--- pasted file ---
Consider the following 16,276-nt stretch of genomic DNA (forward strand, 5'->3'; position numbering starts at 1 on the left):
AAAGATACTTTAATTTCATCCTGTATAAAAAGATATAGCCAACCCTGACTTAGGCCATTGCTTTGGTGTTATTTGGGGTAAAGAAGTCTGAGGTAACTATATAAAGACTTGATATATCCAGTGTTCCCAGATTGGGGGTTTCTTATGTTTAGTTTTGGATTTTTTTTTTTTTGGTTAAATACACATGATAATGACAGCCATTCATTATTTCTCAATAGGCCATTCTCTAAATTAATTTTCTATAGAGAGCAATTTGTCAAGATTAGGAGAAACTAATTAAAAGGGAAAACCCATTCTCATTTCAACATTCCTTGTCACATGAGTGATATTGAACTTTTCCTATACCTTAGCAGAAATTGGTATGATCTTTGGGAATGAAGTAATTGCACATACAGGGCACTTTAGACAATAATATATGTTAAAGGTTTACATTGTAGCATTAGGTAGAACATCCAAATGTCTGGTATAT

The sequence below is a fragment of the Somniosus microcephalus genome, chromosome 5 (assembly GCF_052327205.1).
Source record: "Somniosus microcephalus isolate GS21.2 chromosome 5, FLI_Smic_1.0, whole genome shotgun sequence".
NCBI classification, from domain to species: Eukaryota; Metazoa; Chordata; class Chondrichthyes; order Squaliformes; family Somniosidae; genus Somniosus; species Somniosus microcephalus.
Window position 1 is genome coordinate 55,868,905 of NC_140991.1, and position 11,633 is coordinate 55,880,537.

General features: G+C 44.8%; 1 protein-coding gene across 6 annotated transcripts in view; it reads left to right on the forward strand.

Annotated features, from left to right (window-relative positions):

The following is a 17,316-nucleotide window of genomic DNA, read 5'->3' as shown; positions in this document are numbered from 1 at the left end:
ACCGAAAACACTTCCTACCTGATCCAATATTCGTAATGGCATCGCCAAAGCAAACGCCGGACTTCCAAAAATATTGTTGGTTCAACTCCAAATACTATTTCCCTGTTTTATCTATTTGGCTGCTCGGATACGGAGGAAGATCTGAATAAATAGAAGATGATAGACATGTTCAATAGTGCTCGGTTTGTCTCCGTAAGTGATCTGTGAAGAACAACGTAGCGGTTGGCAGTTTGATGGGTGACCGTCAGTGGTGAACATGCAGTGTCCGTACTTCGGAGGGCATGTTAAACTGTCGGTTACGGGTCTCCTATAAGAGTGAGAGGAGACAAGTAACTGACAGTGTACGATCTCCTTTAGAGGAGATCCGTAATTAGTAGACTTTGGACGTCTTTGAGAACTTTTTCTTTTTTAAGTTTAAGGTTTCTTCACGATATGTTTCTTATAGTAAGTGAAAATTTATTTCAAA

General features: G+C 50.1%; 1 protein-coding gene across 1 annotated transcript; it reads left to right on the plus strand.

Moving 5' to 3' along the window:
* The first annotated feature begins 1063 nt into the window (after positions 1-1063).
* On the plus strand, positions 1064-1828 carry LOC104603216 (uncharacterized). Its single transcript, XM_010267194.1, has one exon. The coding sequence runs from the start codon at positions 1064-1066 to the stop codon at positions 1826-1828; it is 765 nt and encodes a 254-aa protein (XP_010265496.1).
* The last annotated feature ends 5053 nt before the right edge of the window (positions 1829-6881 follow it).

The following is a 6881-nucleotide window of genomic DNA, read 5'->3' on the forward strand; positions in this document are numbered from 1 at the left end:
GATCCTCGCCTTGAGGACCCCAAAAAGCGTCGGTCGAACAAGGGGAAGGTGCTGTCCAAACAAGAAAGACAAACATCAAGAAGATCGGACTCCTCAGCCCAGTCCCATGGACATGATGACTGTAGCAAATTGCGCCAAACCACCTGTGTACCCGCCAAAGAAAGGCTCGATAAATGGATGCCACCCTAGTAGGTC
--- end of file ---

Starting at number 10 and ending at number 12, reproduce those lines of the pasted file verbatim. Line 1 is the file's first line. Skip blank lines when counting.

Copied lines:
ACCGAAAACACTTCCTACCTGATCCAATATTCGTAATGGCATCGCCAAAGCAAACGCCGGACTTCCAAAAATATTGTTGGTTCAACTCCAAATACTATTTCCCTGTTTTATCTATTTGGCTGCTCGGATACGGAGGAAGATCTGAATAAATAGAAGATGATAGACATGTTCAATAGTGCTCGGTTTGTCTCCGTAAGTGATCTGTGAAGAACAACGTAGCGGTTGGCAGTTTGATGGGTGACCGTCAGTGGTGAACATGCAGTGTCCGTACTTCGGAGGGCATGTTAAACTGTCGGTTACGGGTCTCCTATAAGAGTGAGAGGAGACAAGTAACTGACAGTGTACGATCTCCTTTAGAGGAGATCCGTAATTAGTAGACTTTGGACGTCTTTGAGAACTTTTTCTTTTTTAAGTTTAAGGTTTCTTCACGATATGTTTCTTATAGTAAGTGAAAATTTATTTCAAA

General features: G+C 50.1%; 1 protein-coding gene across 1 annotated transcript; it reads left to right on the plus strand.

Moving 5' to 3' along the window: